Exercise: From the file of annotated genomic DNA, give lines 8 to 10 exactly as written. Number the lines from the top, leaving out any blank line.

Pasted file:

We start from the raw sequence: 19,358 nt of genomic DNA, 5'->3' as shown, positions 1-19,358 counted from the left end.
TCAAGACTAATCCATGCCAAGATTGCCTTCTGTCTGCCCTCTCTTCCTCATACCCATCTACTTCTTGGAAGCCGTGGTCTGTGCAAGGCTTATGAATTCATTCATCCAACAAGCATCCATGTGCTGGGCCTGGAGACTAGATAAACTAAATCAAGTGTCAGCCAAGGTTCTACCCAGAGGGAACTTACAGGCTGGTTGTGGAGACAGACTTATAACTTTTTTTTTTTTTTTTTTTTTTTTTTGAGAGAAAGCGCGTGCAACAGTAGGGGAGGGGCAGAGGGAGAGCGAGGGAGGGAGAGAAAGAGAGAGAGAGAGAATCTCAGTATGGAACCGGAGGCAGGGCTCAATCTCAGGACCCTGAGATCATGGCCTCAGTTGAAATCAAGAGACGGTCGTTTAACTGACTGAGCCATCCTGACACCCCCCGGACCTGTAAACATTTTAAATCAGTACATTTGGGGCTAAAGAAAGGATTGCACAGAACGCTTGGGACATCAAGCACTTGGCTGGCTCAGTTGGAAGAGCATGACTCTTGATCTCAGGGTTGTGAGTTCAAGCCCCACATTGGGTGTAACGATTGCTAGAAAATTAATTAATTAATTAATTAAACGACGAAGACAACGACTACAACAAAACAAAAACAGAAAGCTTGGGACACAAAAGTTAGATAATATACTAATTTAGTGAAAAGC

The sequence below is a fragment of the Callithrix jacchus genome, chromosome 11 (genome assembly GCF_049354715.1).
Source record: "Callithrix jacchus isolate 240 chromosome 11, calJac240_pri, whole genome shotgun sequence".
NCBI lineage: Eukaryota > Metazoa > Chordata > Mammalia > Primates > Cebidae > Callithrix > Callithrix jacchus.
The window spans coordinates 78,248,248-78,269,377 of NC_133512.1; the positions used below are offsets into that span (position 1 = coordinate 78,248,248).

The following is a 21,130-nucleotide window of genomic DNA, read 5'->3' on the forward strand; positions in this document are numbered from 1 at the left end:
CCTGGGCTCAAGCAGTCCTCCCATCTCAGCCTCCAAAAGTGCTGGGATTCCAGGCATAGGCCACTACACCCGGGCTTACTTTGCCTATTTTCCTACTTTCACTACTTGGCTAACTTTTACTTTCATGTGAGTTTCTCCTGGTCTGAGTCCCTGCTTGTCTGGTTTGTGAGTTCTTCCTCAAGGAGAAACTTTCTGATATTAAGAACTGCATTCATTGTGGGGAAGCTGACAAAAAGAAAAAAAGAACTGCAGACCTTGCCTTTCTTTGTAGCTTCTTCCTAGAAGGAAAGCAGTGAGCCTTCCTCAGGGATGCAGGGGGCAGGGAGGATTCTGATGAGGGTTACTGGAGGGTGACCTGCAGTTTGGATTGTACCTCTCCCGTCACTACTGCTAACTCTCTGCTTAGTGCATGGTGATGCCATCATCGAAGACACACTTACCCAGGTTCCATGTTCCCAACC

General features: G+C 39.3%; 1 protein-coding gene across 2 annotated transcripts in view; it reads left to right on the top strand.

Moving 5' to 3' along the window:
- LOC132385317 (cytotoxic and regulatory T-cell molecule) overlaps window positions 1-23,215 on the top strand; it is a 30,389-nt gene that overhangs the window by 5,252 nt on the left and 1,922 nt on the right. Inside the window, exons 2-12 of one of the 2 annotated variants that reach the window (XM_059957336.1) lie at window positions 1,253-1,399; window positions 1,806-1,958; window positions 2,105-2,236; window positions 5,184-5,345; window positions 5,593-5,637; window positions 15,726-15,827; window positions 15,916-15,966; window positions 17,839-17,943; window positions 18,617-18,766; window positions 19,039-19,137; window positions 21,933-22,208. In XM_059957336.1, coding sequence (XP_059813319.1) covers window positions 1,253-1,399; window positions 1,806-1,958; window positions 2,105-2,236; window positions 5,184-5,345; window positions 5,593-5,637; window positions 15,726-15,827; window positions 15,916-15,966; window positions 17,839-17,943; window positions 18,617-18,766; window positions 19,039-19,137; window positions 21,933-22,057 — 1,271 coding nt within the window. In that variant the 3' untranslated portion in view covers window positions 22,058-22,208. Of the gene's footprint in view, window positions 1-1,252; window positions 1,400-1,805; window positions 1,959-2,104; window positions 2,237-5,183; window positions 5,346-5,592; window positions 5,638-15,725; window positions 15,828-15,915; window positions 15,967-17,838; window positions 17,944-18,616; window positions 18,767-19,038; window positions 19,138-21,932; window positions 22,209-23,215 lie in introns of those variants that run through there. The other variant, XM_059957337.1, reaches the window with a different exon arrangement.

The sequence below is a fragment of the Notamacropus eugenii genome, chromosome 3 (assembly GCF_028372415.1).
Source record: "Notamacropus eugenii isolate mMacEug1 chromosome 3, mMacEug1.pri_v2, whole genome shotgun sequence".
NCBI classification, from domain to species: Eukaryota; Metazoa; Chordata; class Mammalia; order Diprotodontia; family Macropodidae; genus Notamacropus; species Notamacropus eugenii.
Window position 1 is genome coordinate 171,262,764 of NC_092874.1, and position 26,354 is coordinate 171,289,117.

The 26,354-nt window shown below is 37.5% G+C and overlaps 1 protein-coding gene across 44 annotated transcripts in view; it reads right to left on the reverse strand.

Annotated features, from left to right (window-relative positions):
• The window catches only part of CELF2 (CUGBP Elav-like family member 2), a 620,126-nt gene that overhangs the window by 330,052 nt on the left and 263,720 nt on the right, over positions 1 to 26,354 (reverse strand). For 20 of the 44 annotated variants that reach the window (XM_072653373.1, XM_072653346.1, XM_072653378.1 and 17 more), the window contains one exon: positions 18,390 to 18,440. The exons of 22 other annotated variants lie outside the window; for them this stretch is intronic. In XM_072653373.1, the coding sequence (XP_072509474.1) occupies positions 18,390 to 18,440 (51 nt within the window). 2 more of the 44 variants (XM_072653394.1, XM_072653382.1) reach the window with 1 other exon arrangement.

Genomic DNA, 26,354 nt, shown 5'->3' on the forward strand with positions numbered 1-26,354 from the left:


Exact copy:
CCTGGGCTCAAGCAGTCCTCCCATCTCAGCCTCCAAAAGTGCTGGGATTCCAGGCATAGGCCACTACACCCGGGCTTACTTTGCCTATTTTCCTACTTTCACTACTTGGCTAACTTTTACTTTCATGTGAGTTTCTCCTGGTCTGAGTCCCTGCTTGTCTGGTTTGTGAGTTCTTCCTCAAGGAGAAACTTTCTGATATTAAGAACTGCATTCATTGTGGGGAAGCTGACAAAAAGAAAAAAAGAACTGCAGACCTTGCCTTTCTTTGTAGCTTCTTCCTAGAAGGAAAGCAGTGAGCCTTCCTCAGGGATGCAGGGGGCAGGGAGGATTCTGATGAGGGTTACTGGAGGGTGACCTGCAGTTTGGATTGTACCTCTCCCGTCACTACTGCTAACTCTCTGCTTAGTGCATGGTGATGCCATCATCGAAGACACACTTACCCAGGTTCCATGTTCCCAACC

General features: G+C 39.3%; 1 protein-coding gene across 2 annotated transcripts in view; it reads left to right on the top strand.

Moving 5' to 3' along the window: